I read all the other novels of his they had at the library & distinctly registered Coe as someone worth watching though it was only with The Rotters' Club that he ascended to my list of favorites. (Though their writing is completely different, there's a strong resemblance between the writerliness of Coe and Jonathan Lethem; you can see both of them moving from early novels interested in avant-garde art and film and collectordom of the teenage boy kind but also a serious commitment to exploring memory into more obviously autobiographical work in their later thirties, and a kind of opening-up of humanity in the fiction that is only hinted at in the early books.)

Longwinded preamble!

What I loved about Like a Fiery Elephant: Coe's seriousness about novel-writing (which ultimately is the basis of his affection for Johnson, who took novel-writing with the utmost--sometimes off-putting--gravity). I strongly, strongly responded to this, I like the way he's willing to put himself on the spot about writing and its importance.

What I loved & was pained by at the same time: the awfulness of Johnson's letters, they are absolutely painful to read! (And even worse are the transcripts of tape-recorded conversations in which Johnson's awful bullying drunken dogmatic manner comes across, nb. the one starting on p. 161 in the British edition.)

Johnson to a prospective agent for his novel TRAVELLING PEOPLE:

[T]he device of using a different style or literary technique for each chapter has succeeded well beyond my expectation, largely as a result of the unifying element of the central character's logical progression and development. Joyce used this device in ULYSSES, of course, but by allowing the nature of the subject matter of each particular series of events which form one chapter to determine organically the style chosen, I seem to have avoided the contrivance to which Joyce was sometimes reduced.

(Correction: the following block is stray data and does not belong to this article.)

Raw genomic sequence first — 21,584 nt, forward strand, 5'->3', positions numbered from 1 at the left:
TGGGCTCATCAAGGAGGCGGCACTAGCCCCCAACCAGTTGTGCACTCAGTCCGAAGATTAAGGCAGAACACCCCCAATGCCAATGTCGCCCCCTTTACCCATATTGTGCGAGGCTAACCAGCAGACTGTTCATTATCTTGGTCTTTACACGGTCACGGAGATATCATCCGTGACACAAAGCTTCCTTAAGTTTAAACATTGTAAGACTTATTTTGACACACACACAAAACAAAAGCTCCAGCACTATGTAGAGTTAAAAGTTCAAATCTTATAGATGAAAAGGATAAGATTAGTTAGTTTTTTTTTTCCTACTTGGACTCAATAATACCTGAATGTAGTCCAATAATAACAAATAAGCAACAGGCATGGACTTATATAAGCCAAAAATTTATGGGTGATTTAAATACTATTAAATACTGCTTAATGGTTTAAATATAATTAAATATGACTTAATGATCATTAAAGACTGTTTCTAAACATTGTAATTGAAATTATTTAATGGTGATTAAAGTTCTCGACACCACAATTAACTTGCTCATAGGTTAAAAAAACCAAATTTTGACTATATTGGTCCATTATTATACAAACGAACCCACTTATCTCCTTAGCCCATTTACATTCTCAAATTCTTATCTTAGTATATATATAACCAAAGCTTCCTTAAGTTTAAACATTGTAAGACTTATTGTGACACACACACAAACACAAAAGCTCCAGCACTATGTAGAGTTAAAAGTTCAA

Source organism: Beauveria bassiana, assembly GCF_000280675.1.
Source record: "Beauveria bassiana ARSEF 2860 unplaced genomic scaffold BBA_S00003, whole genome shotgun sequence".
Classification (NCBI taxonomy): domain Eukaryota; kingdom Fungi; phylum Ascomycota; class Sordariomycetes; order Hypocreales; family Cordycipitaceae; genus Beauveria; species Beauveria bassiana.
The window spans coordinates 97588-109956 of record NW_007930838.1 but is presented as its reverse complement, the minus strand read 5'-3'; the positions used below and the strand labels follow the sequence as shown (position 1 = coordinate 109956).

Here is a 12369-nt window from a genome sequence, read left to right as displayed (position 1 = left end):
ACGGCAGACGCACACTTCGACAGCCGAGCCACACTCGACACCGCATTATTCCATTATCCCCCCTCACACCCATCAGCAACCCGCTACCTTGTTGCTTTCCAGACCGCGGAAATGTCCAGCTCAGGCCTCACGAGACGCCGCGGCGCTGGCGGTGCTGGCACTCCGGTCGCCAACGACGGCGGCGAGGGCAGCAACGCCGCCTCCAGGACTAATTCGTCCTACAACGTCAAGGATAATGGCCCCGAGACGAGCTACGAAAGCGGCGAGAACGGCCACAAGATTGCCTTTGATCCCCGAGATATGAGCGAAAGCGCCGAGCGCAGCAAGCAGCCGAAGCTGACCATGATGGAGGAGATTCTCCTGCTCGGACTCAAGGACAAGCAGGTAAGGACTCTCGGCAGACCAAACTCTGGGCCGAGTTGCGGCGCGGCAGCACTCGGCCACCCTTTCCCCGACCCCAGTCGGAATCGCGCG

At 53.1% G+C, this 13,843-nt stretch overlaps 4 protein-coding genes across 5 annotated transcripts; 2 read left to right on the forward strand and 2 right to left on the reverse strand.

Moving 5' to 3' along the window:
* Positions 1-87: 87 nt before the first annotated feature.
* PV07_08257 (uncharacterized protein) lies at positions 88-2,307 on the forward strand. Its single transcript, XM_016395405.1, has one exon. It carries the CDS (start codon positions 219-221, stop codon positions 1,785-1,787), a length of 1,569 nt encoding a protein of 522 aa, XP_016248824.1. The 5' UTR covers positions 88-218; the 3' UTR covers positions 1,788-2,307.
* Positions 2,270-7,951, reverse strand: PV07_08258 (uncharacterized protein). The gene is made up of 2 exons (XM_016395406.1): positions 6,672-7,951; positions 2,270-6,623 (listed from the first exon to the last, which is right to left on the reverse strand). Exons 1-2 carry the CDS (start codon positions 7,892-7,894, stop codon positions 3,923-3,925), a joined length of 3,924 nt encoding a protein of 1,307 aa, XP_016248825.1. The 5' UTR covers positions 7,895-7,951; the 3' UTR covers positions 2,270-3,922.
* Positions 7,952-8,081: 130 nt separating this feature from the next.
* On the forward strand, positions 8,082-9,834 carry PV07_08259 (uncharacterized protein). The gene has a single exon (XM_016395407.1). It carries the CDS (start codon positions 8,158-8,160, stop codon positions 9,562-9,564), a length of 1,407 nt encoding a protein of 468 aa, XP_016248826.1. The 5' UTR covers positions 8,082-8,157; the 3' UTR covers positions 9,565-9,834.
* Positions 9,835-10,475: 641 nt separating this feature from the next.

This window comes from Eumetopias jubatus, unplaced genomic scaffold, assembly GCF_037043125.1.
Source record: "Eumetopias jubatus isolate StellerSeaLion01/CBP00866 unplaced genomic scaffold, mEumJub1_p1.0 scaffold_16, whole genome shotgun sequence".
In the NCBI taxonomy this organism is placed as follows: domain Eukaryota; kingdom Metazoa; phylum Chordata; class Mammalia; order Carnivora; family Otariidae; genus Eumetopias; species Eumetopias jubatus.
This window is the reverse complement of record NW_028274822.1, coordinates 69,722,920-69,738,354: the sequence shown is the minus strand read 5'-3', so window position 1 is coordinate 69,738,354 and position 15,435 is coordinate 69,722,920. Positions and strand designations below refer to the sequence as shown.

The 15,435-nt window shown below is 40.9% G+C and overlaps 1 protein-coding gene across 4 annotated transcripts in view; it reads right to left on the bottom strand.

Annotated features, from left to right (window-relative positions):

Johnson to Allen Lane on Penguin's declining to buy paperback rights to his second novel:

Dear Allen Lane:

In reviewing my novel ALBERT ANGELO, the Sunday Times described me as 'one of the best writers we've got', and the Irish Times called the book 'a masterpiece' and put me in the same class as Joyce and Beckett.

You have refused to buy the paperback rights of ALBERT ANGELO. Why?

Yours sincerely,

B. S. Johnson

(Funnier and more sympathetic though possibly equally demented as a specimen of epistolary style is his letter to the Chief Obstetrician at St Bartholomew's Hospital, asking for an exception to the policy on not allowing fathers to be present at births: "I have recently seen films of labour and delivery at the National Childbirth Trust (where my wife has attended classes) and have read appropriately: I am therefore prepared for what should normally happen.")